Ok, so I want to say this is happy, but I think that would be giving false expectations. Maybe sappy would be better, a little cliche Christmas story. It does have a happy ending, and it is not incredibly dark or imply anyone died, so I I liked it. That said, I made myself cry. The story of a Christmas wish tree, giving gifts to children who live in a cities group homes. Written for the prompt below!
The Christmas tree was not traditional. It was not covered in ornaments, or as the old custom warranted, gifts. This tree was covered in something else, it was a tree of wishes.
Each wish was written by a child, at one of the cities group homes, and on it was written one thing that the child truly wanted. The wishes varied from the sad warm mittens, to the more expensive laptop, but each one was written in earnest. There were 2500 in total, too high really to assume that they would all be filled, and so the children were warned not to expect anything.
Clarice, who organized this whole venture, smiled as she pulled another wish from the tree. They were removed when claimed, and then taped to the gift and sorted into bins by group home when fulfilled. It took a little more time than the mayor would have liked her to spend, but it kept her fulfilled through the new year, and Clarice who spent most her days toiling away organizing from behind the scenes was rewarded with this time off from her regular duties each year. It didn’t hurt that this was PR gold.
On the 22nd, she looked at the tree, far emptier that it had been and furrowed her brow a little. The campaign had been wildly successful, more so that any other year, but there were still over 500 tags left on the tree and that was going to leave many an unhappy child. When the doors closed that night, she went through the cash donations, and if she picked only the lowest cost tags, she could get about 150 more filled, but that still left a lot. There was nothing she could do about that now.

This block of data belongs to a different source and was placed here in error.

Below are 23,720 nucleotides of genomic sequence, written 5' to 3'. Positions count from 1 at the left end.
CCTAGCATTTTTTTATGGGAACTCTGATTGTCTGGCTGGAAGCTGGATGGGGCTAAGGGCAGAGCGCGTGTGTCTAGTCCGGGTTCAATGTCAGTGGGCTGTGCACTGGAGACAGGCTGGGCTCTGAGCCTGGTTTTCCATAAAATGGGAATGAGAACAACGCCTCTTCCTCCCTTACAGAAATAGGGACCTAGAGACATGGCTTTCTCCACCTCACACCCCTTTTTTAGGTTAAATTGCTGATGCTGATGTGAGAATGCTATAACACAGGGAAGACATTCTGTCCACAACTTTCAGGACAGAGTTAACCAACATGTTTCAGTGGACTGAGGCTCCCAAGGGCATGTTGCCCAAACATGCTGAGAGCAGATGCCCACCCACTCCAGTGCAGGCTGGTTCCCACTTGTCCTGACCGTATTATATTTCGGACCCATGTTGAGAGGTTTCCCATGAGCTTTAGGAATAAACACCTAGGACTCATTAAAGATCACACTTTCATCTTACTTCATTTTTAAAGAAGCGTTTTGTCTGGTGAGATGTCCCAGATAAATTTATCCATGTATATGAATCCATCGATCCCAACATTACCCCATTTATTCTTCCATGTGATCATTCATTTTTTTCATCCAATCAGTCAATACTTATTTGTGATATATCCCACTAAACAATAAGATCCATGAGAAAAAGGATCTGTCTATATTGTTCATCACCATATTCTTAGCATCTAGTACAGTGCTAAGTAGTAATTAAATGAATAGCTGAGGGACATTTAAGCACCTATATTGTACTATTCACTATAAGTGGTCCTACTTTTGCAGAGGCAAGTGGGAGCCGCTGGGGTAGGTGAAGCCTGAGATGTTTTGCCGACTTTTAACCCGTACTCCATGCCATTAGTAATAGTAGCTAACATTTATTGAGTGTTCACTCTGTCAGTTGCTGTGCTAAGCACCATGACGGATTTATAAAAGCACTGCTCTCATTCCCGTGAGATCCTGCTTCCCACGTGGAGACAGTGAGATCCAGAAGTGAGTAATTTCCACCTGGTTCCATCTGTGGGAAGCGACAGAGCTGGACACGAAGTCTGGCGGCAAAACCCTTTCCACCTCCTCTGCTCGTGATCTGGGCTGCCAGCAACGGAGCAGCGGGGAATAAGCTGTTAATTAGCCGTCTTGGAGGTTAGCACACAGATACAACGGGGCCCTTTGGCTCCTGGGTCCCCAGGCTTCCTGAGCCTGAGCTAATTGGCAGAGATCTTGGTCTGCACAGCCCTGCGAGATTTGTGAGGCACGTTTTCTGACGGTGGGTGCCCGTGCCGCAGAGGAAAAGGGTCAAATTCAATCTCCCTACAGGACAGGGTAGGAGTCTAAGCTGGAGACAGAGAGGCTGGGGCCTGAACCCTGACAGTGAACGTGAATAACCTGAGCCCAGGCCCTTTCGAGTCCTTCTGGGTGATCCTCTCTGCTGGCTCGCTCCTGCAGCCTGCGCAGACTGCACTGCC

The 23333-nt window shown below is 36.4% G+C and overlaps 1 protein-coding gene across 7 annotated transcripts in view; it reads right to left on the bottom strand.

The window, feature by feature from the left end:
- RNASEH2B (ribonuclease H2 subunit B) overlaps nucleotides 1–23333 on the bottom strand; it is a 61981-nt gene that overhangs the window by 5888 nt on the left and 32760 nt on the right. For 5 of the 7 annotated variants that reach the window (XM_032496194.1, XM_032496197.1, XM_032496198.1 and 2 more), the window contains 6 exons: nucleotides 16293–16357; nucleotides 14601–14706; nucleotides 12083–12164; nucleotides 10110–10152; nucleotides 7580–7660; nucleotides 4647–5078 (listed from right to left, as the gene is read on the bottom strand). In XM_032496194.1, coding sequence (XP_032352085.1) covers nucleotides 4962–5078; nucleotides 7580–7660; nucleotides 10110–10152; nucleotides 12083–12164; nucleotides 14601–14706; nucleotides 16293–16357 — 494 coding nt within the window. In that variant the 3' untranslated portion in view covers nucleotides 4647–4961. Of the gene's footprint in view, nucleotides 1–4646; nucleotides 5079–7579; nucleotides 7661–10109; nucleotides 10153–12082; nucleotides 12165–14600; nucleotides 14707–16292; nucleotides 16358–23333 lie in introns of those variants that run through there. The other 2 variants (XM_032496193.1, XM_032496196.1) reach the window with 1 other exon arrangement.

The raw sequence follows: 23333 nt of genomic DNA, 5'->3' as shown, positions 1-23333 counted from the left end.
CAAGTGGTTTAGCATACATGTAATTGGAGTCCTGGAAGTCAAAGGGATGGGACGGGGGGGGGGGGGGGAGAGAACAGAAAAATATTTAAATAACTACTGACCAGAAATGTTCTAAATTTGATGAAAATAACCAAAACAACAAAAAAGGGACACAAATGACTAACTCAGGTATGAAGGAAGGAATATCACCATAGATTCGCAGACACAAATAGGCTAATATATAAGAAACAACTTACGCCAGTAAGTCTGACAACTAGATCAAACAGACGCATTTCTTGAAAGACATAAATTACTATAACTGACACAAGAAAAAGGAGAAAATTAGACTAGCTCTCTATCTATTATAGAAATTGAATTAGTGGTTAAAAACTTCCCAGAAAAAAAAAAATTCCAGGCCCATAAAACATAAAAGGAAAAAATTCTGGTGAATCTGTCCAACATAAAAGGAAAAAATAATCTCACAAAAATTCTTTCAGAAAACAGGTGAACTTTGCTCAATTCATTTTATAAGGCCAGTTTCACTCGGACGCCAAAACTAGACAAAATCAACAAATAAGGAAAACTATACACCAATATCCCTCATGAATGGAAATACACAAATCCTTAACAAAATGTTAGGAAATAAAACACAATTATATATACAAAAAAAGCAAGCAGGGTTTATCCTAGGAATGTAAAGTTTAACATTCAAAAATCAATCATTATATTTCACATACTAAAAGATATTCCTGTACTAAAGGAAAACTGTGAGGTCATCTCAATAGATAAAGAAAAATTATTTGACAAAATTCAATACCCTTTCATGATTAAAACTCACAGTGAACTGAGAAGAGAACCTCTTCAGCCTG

She spent her night making a ridiculous number of runs out to local stores, and when they found out what she was doing, the donations started to pour in. With the agreement that their name would go up on the wall, with the number of tags sponsored, she was given more than she paid for.
Overall, she finished her night near midnight with only 65 of the tags remaining. The wrapping volunteers were going to hate her. The next morning the mayor walked in and was stunned at the number of presents. He was however a shrewd man, and called the local radio station, reading out a letter of thanks, including every store, and person who donated, and how much this would mean. On Clarice’s behalf, he also read, that of the 2500 tags they started with, there were only 65 remaining. Each hour, on the hour, the station read a few tags, and what the children wanted, and by the end of the day they were at 15.
Clarice wanted to cry, they were so close. Thats when the Mayor himself pulled out a cheque and covered the cost of the last 15 toys himself. The donations didn’t stop there though. Apparently the community was bolstered by its great win, and there were donations of candy canes, and decorations, and trees and Clarice herself worked until 10 pm on Christmas eve trying to make sure it all got where it needed to be.
It was worth it though, on Christmas morning, standing at a group home as the children stepped out, and their eyes widened with surprise. The image of them staring at the trees in awe, joy spreading across their tiny faces would see her through the worst of the campaign muckraking the following spring.
Sister Agatha stepped forward, a smile on her usually serene face. “I am so proud of you Clarice.” She said, and Clarice flushed.
“Oh, no,” She said humbly, “It was the donors.” But the sister stopped her.
“There is a time for modesty my dear, and this isn’t it. I know how hard you must have worked to arrange this, to make them a better Christmas than you did, when you were a girl.” Sister Agatha continued.
Clarice remembered a quieter Christmas, many years ago, with bags of used clothing being the highlight of her year, and her biggest wish to have a doll of her own, but knowing it wouldn’t be happening. She compared it to the scene before her, and the exhaustion of all the late nights melted away. This was worth every second.